That evening, the state television, Televisão Pública de Angola (TPA), aired, during prime time, a phone call from an anonymous person alleging to speak for a group of citizens who claimed responsibility for the crackdown. Denying any link to the police and the authorities, the caller threatened to “react” again “with determination” to any anti-government demonstration. State television did not, at any time, air a statement from protesters, opposition parties or the civil society organizations that publicly condemned the violent crackdown.

On the morning of March 10 in Benguela, police deployed rapid intervention units, dog squads, and water cannons, around the city. Uniformed and plain-clothes police, armed with pistols, dispersed a crowd of around 60 peaceful demonstrators and arrested three men: Hugo Kalumba, a demonstration leader; Jesse Lufendo, an activist from the human rights organization Omunga, who was taking pictures, and a taxi driver who was there as a bystander.

On March 16, a court in Benguela sentenced the three men to 45 days in prison on charges of disobedience and aggression against police agents, despite the lack of any evidence against them. In court, the organizers showed evidence that they had informed the authorities about the protest in advance, according to legal requirements, and had requested police protection. They said the authorities responded only orally, two days before the planned rally, banning the protest under the pretext that the initially planned site was less than 100 meters away from the seat of a political party. The detained men were later released on bail.

On the following day, the authorities banned another protest in Benguela called by Omunga, demanding the right to peaceful assembly, under the pretext that the organization had not completed its legal registration. Faced with massive police deployment on March 17, the organization called off the protest.

Harassment, intimidation, and violence against participants and supporters or perceived sympathizers with the protests have continued since.

In a second attack on Freitas, the municipal secretary for Bloco Democrático, seven people one of them masked, forced their way into her home on March 23. They threatened her and her family and stole computers, flash drives, photo cameras, and personal documents.

On March 21, Coque Mukuta, a journalist at the privately owned Rádio Despertar, found a pamphlet at his residence in Cazenga from an alleged “movement of the youth organized to defend peace.” Human Rights Watch saw the pamphlet, which contained a hand-written note addressed personally to the journalist: “You should move to another neighbourhood. Beware, bandit. You are not afraid, but beware.”

Earlier in the year, police violently cracked down on a strike in Cabinda and on two protests in Luanda’s peripheral Cacuaco shantytown neighbourhood.

On February 4, police arrested 21 health workers union strikers in Cabinda city, including two senior union officials. The health workers had gone on strike in the whole province on January 30, to press for improvements of working conditions and the disbursement of overdue subsidy payments. Police deployed rapid intervention police, water cannons, and dog squads, dispersed and violently attacked the strikers in front of union’s office, where the strikers had withdrawn after being forced to move from in front of the hospital. They were released on the same day without formal charges. A union official told Human Rights Watch that police also temporarily arrested, jailed, and mistreated a striking nurse in Cabinda’s interior city Buco Zau on the same day.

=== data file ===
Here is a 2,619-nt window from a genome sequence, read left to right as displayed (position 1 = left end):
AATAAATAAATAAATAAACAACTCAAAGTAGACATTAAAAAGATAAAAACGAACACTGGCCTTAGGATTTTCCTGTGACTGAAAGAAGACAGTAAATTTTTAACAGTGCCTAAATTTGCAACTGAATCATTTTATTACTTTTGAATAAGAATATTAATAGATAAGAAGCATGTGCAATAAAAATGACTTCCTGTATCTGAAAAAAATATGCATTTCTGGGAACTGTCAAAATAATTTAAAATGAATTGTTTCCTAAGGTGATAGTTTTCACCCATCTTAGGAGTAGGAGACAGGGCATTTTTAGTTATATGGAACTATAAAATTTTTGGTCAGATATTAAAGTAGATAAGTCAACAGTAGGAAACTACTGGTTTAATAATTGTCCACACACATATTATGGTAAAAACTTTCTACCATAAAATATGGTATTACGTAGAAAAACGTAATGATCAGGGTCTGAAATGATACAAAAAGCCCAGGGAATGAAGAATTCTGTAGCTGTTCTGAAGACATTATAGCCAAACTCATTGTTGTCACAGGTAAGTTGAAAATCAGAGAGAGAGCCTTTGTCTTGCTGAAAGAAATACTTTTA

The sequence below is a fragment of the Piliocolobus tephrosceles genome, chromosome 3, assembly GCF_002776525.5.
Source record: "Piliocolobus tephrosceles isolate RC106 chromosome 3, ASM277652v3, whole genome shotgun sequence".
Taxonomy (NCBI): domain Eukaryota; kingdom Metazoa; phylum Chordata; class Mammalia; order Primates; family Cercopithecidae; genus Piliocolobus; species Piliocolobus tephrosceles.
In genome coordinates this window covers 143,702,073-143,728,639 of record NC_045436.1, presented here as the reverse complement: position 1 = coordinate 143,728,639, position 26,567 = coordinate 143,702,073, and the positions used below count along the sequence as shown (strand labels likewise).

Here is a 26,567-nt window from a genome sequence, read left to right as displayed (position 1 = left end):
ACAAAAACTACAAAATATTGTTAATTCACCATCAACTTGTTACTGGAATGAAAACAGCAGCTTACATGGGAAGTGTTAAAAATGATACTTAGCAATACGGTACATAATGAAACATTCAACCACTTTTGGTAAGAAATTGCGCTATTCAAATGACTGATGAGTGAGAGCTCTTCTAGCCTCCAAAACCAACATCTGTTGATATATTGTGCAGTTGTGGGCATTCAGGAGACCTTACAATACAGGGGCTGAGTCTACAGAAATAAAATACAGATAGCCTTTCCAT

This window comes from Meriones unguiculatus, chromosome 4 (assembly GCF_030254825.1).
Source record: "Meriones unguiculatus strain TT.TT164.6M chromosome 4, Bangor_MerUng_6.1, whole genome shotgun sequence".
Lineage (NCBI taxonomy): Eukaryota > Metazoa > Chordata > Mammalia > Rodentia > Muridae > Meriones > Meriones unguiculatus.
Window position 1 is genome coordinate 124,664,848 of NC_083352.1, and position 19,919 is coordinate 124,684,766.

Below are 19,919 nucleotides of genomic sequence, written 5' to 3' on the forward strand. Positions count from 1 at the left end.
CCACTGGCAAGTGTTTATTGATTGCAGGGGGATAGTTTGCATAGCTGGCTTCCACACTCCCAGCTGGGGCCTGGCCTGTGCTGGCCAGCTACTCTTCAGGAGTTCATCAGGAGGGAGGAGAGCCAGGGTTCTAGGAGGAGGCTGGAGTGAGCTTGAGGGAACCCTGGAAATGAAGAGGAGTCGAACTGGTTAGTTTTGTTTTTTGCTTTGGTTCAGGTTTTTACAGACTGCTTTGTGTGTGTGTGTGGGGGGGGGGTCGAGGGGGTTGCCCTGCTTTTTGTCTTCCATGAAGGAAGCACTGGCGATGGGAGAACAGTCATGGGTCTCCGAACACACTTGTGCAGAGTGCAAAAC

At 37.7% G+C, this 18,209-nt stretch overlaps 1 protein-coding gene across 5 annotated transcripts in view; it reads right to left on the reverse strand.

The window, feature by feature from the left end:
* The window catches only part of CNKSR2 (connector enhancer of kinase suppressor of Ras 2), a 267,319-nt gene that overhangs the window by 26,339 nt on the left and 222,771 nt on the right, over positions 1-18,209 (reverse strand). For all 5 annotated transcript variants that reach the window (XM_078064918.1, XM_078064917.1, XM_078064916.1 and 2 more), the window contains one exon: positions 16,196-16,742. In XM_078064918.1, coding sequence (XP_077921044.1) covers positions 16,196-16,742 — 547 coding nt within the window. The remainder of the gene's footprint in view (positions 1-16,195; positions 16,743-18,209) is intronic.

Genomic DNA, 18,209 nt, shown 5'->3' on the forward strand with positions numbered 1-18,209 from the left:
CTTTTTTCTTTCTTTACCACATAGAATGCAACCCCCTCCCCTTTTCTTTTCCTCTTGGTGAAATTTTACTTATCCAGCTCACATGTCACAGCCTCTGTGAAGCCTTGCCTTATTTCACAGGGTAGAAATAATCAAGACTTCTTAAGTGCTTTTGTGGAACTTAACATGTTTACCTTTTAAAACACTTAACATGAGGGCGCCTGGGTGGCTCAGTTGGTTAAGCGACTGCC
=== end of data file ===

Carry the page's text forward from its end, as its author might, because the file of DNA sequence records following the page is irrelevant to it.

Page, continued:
On January 27, police dispersed a demonstration by Cacuaco residents demanding water and electricity and arrested 12 demonstrators. On January 31, a court sentenced eight of them to 90 days in prison plus fines and acquitted the others. The imprisoned demonstrators were later released on US$400 bail.

On February 3, public order and rapid intervention police armed with military assault rifles dispersed a crowd of around 50 youth, local residents, and family members of the jailed protesters, calling for their release. A protest organizer told Human Rights Watch that a dozen police in civilian clothes, armed with pistols, violently beat participants. Police arrested 10 demonstrators, but released them on the same day without charge. The organizers said they had informed the authorities in advance about the demonstration, but had not received any response.

Human Rights Watch has reported extensively on unnecessary or excessive use of force by police at antigovernment protests, and threats, intimidation, and arbitrary arrests of journalists and political activists by police and other security agents in Angola, in the past year, including a crackdown on an anti-government rally on December 5, 2011in Luanda.

Many demonstrators involved in demonstrations since March 2011 have told Human Rights Watch that they have been subjected to intimidation, received anonymous phone calls threatening them and their families, and been followed by people in cars. Some said they filed complaints, but have not been able to get any information from the police about whether an investigation had taken place.

“The Angolan government should respect people’s fundamental rights to peaceful assembly and free speech rather than punishing critics and the political opposition,” Lefkow said, “The repressive actions of the government do not bode well for peaceful parliamentary elections.”



The Majority of those killed where politically motivated


Cherokee – Lavador de carro assassinado pela UGP

Kassule e Kamulingue – Raptados e Desaparecidos

Nha Lisandra – assassinada pelo namorado

Chinangwe Chiwale – 82 anos. Assassinada por assaltantes

Tânia Burity – Espancada por Fredy Costa e Yola Araújo